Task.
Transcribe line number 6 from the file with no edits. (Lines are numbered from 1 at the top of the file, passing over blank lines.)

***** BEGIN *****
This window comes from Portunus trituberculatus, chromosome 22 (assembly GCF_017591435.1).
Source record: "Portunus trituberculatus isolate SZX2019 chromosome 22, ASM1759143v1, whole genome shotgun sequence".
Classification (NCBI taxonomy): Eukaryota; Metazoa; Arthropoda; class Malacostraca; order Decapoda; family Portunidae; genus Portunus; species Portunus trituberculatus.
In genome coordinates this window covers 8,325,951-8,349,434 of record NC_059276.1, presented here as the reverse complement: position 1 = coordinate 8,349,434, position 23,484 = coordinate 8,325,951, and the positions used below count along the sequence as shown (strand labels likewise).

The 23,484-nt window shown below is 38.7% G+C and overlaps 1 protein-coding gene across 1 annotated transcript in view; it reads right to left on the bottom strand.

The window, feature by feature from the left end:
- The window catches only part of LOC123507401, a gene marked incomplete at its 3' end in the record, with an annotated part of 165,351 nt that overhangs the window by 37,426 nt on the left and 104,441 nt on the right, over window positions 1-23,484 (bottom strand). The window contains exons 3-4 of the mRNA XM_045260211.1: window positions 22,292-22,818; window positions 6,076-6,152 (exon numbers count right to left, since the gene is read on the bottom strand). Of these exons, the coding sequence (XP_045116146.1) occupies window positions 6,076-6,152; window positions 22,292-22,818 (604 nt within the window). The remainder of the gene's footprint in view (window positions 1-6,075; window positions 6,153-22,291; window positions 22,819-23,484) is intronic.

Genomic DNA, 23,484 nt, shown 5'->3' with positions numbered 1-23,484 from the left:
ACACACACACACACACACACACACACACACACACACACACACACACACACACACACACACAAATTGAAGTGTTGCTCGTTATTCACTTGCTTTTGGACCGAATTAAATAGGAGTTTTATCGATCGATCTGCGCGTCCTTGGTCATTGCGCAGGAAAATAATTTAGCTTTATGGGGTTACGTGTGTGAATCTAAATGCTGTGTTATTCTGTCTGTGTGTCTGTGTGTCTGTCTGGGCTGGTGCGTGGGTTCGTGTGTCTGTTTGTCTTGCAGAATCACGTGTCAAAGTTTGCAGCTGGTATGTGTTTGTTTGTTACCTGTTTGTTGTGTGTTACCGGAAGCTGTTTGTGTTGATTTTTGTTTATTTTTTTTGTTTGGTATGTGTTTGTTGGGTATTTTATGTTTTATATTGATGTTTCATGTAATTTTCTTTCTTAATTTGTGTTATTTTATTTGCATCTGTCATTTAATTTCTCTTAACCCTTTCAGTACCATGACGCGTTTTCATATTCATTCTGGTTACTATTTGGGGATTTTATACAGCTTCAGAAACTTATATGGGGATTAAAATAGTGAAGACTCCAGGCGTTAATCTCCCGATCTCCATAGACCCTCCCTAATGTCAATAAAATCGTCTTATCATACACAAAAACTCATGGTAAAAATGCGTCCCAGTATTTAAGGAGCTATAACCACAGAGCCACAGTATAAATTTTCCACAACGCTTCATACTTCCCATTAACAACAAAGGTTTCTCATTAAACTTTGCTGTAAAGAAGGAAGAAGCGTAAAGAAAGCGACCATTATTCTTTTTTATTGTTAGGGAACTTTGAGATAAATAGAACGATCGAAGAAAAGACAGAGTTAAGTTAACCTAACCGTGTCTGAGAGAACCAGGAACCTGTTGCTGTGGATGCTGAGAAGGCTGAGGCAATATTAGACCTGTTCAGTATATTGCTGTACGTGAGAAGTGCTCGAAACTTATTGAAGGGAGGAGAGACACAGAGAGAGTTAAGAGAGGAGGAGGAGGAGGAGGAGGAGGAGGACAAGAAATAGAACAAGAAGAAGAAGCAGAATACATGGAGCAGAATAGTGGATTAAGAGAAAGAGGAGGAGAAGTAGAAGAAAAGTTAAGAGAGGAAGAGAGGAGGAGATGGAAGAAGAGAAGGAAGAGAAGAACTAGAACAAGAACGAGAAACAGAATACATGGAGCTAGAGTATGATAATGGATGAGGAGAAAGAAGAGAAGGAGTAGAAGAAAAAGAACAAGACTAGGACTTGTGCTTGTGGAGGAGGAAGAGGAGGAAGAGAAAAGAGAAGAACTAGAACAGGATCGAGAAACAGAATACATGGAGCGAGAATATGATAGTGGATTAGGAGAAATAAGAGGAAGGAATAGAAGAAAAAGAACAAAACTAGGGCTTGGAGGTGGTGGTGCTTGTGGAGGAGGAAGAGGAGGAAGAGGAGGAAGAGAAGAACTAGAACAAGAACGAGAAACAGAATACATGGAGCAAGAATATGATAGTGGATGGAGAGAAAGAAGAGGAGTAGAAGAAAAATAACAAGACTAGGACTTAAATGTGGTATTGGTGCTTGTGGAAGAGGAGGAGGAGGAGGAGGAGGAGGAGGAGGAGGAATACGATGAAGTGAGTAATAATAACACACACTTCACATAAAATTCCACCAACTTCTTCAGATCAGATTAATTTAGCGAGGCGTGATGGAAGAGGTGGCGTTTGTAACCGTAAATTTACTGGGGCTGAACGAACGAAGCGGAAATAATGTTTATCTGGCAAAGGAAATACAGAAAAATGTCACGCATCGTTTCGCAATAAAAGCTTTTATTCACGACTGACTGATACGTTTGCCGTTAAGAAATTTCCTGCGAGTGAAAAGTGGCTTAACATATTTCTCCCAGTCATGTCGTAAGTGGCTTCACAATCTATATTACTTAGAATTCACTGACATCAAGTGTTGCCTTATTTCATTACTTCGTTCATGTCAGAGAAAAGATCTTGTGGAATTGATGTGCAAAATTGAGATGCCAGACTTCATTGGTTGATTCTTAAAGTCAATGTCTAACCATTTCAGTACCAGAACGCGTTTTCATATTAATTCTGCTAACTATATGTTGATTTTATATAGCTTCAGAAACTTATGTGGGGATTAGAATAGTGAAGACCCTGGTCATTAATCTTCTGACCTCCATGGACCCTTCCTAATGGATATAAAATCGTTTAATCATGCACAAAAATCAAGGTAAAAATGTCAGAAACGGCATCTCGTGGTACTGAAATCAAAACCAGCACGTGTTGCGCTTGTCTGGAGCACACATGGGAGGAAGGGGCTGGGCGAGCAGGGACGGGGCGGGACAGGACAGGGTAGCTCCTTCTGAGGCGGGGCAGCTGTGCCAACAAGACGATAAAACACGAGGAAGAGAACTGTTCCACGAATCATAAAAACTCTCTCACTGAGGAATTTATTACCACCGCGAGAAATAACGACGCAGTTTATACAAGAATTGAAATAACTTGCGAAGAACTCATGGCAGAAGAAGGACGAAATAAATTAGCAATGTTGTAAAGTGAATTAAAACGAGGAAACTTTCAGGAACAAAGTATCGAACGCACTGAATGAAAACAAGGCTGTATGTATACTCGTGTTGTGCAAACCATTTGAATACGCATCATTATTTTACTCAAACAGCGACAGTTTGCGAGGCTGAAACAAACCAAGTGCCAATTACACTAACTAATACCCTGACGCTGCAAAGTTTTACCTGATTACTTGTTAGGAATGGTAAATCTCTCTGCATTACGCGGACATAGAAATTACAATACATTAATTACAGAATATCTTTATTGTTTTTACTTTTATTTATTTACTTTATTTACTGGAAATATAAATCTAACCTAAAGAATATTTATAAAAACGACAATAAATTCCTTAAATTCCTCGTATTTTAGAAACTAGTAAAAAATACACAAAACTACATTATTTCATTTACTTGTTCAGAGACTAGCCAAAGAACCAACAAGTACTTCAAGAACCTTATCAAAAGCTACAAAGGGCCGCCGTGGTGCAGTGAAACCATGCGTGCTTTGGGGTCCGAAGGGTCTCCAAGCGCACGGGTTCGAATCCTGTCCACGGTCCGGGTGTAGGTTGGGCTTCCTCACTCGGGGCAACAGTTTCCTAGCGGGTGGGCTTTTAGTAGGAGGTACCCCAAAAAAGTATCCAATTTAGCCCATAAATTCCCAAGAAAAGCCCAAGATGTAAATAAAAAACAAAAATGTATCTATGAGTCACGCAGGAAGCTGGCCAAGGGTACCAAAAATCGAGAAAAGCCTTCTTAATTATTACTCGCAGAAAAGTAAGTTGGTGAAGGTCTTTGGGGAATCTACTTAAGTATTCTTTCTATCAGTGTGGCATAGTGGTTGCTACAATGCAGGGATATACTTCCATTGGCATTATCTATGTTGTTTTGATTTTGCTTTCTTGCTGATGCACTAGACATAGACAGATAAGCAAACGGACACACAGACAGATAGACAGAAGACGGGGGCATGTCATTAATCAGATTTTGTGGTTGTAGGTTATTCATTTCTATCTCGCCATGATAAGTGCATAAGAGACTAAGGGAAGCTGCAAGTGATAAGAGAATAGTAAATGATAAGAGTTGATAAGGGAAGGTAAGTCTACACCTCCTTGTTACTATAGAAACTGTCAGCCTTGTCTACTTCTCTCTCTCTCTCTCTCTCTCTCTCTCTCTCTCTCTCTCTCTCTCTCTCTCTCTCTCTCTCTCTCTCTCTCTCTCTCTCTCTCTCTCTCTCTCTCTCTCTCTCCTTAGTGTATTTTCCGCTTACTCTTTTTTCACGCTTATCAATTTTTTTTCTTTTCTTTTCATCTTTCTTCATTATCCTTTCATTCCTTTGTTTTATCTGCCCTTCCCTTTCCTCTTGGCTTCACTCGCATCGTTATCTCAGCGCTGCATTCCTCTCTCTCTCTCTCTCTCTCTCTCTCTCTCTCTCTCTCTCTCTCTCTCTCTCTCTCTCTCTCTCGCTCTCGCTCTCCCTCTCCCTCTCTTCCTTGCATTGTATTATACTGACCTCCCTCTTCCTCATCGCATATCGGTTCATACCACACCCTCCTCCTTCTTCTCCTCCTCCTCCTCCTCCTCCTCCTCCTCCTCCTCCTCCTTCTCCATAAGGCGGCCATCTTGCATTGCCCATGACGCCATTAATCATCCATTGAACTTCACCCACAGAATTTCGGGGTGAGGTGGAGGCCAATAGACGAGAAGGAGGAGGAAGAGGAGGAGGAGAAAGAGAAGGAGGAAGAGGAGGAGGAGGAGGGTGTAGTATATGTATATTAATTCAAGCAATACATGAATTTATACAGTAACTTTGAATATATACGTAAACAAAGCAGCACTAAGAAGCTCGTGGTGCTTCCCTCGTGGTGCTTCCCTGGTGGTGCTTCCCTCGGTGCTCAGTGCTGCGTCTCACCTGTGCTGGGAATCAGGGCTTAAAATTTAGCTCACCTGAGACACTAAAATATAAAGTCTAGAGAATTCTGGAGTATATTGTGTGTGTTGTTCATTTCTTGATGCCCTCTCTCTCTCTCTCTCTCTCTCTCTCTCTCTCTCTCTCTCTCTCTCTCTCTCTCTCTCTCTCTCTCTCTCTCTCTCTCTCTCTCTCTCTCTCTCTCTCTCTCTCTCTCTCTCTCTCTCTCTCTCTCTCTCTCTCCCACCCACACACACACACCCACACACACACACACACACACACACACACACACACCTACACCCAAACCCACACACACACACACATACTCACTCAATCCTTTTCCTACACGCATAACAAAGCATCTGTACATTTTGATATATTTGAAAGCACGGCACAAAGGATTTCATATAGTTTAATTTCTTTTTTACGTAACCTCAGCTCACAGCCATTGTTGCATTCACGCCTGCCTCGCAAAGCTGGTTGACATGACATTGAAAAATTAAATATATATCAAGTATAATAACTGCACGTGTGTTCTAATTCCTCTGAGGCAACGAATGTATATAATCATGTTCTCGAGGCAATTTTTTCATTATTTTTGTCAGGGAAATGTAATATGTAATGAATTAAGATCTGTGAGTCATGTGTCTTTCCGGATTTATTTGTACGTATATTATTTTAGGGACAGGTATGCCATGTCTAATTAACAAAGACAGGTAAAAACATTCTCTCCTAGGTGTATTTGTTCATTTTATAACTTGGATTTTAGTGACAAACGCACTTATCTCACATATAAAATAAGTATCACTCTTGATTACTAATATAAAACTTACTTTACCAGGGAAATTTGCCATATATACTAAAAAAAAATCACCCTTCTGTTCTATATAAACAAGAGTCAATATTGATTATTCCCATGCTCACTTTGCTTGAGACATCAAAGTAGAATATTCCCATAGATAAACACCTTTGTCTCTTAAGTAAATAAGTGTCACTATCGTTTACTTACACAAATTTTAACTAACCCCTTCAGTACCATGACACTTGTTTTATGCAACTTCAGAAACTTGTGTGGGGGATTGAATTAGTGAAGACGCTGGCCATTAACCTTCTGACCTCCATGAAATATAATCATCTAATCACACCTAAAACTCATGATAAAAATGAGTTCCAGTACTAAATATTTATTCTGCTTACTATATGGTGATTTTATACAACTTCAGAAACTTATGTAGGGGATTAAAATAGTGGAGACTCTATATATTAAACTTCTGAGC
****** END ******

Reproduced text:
The window, feature by feature from the left end: